The University of Arizona

Destructive Testing

Destructive testing for tree-ring analysis is not uncommon and is expected to increase with new technological advances. Destructive testing is defined as any treatment that alters or destroys the basic analytical potential of a sample. Exceptions: (1) “defacing” archaeological artifacts, art objects, etc, (2) destruction of samples collected expressly for the purpose of destructive analysis. The method for evaluating such requests is outlined below and applies to internal as well as external requests.

General Information
Current LTRR PIs may conduct destructive testing on their active research collections at their own discretion, but must receive prior approval for sampling from any portion of the LTRR Archives. LTRR PIs should follow Procedure B below for sampling from the Archives. Current LTRR PIs will not be denied access to Archived samples they have collected, and will be consulted on any requests for sampling from such material.

No research specialist, research associate, technician, student, visiting scholar or post-doctoral researcher may authorize or independently execute destructive testing on any sample(s) at the LTRR. Prior written approval from the LTRR Director, their Advisor/Host and/or the Curator (as applicable) is required to conduct such tests on any sample(s)collected with“significant use of university resources,” as defined by the University of Arizona Board of Regents.

Specimens on loan to and from the LTRR may not be subjected to destructive testing without prior written approval.

Procedures (choose one):
A   Requests for sampling from active research collections

      All requests for sampling from active research specimens must be directed to the current LTRR PI who funded, collected and maintains the samples. Approval should be obtained prior to testing. Destructive testing from active research collections is at the discretion of the PI; however, the PI should communicate with other pertinent LTRR faculty and staff to ascertain if the requested sampling will conflict with internal research or other priorities. In the case of multiple PIs, a decision must be reached among the group. External applicants should use the “Destructive Testing Request Form,” and submit it directly to the appropriate PI, with a copy sent directly to the Curator.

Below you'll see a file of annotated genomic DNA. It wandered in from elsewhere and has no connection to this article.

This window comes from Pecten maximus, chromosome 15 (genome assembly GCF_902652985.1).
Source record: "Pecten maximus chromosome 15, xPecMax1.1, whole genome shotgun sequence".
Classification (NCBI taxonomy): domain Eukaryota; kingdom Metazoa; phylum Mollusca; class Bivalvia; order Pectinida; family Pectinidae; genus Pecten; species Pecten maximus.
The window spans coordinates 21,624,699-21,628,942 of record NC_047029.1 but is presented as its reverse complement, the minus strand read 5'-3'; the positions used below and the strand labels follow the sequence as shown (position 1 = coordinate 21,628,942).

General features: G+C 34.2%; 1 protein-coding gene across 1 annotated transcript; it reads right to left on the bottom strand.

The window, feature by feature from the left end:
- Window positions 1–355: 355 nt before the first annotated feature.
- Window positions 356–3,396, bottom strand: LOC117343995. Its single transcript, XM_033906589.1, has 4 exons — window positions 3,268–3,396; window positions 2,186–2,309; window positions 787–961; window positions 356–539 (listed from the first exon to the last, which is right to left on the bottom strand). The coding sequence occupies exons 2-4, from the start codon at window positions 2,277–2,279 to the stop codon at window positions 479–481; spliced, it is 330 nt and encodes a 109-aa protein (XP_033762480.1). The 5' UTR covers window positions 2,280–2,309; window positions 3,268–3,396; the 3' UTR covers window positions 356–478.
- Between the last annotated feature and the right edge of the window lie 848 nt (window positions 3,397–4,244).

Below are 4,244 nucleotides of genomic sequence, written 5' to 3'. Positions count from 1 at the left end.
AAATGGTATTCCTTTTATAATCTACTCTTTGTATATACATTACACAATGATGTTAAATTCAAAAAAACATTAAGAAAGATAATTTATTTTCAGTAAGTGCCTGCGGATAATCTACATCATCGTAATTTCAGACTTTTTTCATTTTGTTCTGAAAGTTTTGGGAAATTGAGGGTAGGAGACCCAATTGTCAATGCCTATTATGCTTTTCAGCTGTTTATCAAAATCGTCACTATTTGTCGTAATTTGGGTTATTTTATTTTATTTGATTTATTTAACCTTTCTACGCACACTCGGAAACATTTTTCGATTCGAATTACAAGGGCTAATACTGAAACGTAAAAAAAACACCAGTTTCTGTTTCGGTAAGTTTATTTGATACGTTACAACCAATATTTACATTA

B    Requests for sampling from a portion of the Archives

      All requests for sampling from the Archives must be directed to the Curator. The request must use the “Destructive Testing Request Form.” Requests will initially be vetted by the Curator for completeness and credentials will be confirmed. For researchers or scholars who are not well established, please attach a brief CV. Vetted requests will be presented to an informal committee of LTRR faculty and staff for consideration of the following points:

1 – Is the request scientifically sound?
2 – Is the requesting person/entity reputable OR, in the case of junior scholars and students, has a letter of support from a reputable advisor (a brief email is acceptable)?
3 – Does the request conflict with current or planned LTRR research priorities?
4 – Does the requested sample size/amount diminish any portion of the Collection or potentially inhibit future analyses?
5 – *Other pertinent points, relative to the request

The informal committees will be chosen by the Curator, based on the sample(s) requested and include: Director, Curator, one LTRR PI in the research specialty under consideration, one PI outside of the specialty. Unanimous consent is not required, but should all members not be in agreement, the Curator and Director will consult for a final decision.

*Many specimens curated by the LTRR are the property of government agencies. It is the responsibility of the applicant to arrange permission with the appropriate authorities and forward this information to the Curator. No samples will be prepared or released until the Curator has confirmed agency approval.

Should a request be approved, the recipient agrees to the following conditions:
1 – Acknowledge the LTRR in all related publications, theses and presentations.
2 – Any excess sample material will be returned to the LTRR at recipient’s expense.
3 – The sample(s), or any portion thereof, may NOT be transferred, sold, loaned, or redistributed to any person or organization other than the approved applicant.
4 – The requesting person/entity is responsible for all costs relating to shipping, in advance.
5 – Results should be published as appropriate and in a reputable location(s).
6 – Related articles/reports/theses, etc. are to be forwarded to the LTRR Curator (in PDF format) and permitted to be linked to an online catalog at an appropriate time (e.g. after published or after the dissertation is defended).
7 – External requests will be responsible for a $40 per hour fee (plus ASC), minimum of one hour, for sample preparation, should their request be approved. All monies are due prior to the release of any sample(s).
8 – Any other conditions specifically noted (determined on a case-by-case basis).

Should any of the above policies be circumvented, abused or violated the individual, sponsor, and/or affiliated organizations may be barred from any further loans, samples, or use of the LTRR Collections.

As the LTRR hopes to encourage greater use of our Archives for legitimate purposes, fees may be negotiable at the discretion of the Curator and/or Director. Please contact us about alternative arrangements as early as possible.